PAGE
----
Box Office: ‘No Hard Feelings’ Opens Well & ‘Across The Spider-Verse’ Returns to No. 1, but ‘The Flash’ Crashes

As we reach the tail end of June amid a hot, audacious summer, we start picking up on the box office’s genuine winners (and losers) with a bit more punctilious insight. Regarding the loser’s side, it’s almost as synonymous with those days when we thought history would not repeat itself. Alas, that is not the case, as The Flash‘s numbers this past weekend are a redux of Batman v. Superman: Dawn of Justice and Green Lantern (2011). Not exactly the type of flamboyant, wondrous picture Warner Brothers had painted when they had fans on social media tout the latest DC feature as “one of the greatest superhero movies of all time.”

Photo Courtesy of Warner Brothers/DC

The Ezra Miller/Michael Keaton speedster feature cratered 73% in its second weekend, worse than recent features Black Adam (59%) and Shazam! Fury of the Gods (69%), which both became money losers for the studio. It’s a catastrophic turn for the $200 million budgeted tentpole release because its word-of-mouth has been more discouraging (when trying to cast aside Miller’s recent public issues and the production team’s defense of the obnoxious CGI). Legs will be diminishing—$ 87 million domestically and $210.9 million worldwide is another predestined loss for DC. Perhaps the writing on the wall was always there, no matter how much Warner Brothers could market Keaton’s return or another multiverse scenario. James Gunn and Peter Safran better have some answers soon, or this could get messy quickly. Yours indeed will standby that this film would not work because A) Miller and Keaton are not bona fide stars in today’s environment, B) audiences already got ten years of the speedster free on TV, and C) the DCEU’s abysmal track record would always be the difference in whether another person could avoid another trip to the multiplex. Will there be a sequel? Chances are, Gunn could easily replace Miller, or it doesn’t happen in his rebooted DC Studios.

In any case, DC is on a three-movie losing streak; Blue Beetle and Aquaman 2 need all they can to snap it.

Moving over into the good news, Across The Spider-Verse has been legging out so well that it reclaimed gold at the box office this weekend. The 29% drop means that it could have the potential of inching close to $400 million domestically, on par with Guardians of the Galaxy Vol. 2 and Wonder Woman. At $560.2 million worldwide, it’s on pace to push up closer to $650 million now. Bravo indeed, Sony Pictures. On other superhero notes (that isn’t The Flash), Guardians of the Galaxy Vol. 3 has passed $350 million domestically, dipping 33% in its eighth weekend. It’ll be inching nearly $840 million worldwide when all is said and done, an unbridled success for the MCU).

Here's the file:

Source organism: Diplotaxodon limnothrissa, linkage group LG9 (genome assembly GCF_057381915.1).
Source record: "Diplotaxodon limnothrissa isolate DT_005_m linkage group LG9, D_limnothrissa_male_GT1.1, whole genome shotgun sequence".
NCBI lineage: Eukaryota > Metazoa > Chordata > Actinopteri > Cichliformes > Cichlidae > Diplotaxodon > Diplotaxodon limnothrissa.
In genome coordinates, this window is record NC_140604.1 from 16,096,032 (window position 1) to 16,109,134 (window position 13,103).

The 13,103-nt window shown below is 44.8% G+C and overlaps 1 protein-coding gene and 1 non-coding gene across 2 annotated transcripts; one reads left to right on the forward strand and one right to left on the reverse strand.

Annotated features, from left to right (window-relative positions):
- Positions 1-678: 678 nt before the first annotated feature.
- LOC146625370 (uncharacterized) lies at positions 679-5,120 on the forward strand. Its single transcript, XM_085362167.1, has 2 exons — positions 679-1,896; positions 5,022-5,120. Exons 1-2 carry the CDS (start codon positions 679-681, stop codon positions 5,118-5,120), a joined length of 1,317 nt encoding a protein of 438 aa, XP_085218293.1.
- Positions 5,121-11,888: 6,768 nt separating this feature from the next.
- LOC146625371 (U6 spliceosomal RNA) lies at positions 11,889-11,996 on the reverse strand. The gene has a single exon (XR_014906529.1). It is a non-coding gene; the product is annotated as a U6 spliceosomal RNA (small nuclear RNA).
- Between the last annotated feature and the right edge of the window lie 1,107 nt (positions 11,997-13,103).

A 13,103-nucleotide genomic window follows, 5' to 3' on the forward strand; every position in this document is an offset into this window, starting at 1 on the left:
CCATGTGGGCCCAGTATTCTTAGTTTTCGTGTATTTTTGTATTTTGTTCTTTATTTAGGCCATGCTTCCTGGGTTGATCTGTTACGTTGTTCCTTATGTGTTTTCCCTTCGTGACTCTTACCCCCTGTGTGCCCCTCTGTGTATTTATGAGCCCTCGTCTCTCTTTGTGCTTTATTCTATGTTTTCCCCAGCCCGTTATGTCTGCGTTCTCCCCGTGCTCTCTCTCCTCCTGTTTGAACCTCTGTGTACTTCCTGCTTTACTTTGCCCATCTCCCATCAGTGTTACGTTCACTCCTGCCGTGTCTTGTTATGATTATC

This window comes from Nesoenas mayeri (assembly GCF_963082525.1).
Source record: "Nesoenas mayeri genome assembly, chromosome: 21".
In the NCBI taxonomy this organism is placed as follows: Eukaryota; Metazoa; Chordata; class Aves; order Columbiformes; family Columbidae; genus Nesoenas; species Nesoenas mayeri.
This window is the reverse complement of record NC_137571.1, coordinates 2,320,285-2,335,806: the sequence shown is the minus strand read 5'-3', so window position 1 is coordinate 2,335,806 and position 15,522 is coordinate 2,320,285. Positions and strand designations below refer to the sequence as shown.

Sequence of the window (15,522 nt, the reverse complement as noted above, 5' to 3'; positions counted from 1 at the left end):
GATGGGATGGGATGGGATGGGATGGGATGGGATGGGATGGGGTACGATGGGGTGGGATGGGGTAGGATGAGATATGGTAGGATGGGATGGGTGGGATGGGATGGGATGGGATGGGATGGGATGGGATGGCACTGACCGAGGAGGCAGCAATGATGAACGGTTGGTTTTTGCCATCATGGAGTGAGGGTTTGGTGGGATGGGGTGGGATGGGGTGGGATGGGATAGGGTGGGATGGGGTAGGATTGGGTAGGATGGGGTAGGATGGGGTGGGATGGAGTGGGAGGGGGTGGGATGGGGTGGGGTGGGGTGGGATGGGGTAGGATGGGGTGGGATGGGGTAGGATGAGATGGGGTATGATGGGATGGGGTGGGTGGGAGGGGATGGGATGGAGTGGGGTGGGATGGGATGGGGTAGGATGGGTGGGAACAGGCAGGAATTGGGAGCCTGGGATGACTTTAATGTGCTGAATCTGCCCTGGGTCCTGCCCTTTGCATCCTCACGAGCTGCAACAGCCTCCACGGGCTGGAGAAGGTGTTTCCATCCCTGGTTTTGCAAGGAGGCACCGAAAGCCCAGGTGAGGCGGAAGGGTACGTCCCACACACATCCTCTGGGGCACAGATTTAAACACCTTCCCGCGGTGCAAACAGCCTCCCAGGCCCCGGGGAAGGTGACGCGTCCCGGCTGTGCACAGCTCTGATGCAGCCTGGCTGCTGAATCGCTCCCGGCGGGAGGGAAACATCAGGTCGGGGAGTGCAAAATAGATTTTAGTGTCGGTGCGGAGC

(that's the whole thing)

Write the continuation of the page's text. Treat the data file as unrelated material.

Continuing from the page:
Photo Courtesy of Pixar/Walt Disney Studios

Elemental fared much better in its second weekend than expected, only dipping 38% with $18.46 million and $65.5 domestically. Once again, had Disney not prepped audiences to rely on Disney+ for recent Pixar releases, we wouldn’t be frowning upon their delivery capabilities. But, much like The Flash, the new (good) Pixar installment won’t be enough to turn the tides in its favor for theatrical raw grosses and even VOD. It’s now the de facto choice for audiences this summer. Transformers: Rise of the Beasts took in $11.6 million on its third weekend, and it’ll pass $350 million worldwide by Tuesday. It’ll reach $400 million, but $450 million is a jump too far.

Newcomer No Hard Feelings was a win for Jennifer Lawrence and R-rated star-driven comedies barring an IP. $15.1 million in 3,208 theaters is not bad, and the online controversy surrounding “sexual grooming” is arguably ludicrous as the film spends more time awkwardly justifying its ickiness through the generational gaps/immaturity. The $45 million price tag will be somewhat difficult to justify, but it might have VOD clean up the repairs if it can’t go the distance.

Elsewhere, Wes Anderson secured $9 million with Asteroid City as it expanded to 1,675 theaters, a career-high. The Little Mermaid passed $500 million worldwide, while Fast X just missed $700 million worldwide. The latter results, as it’s already on VOD, showcase that Universal needs to caution its budget and marketing for Part 2 come 2025, as they can’t go with flying colors if domestic numbers don’t hold up their side of the deal for Dominic Toretto and his families.

Next weekend sees the release of Indiana Jones and the Dial of Destiny and Ruby Gillman, Teenage Kraken.

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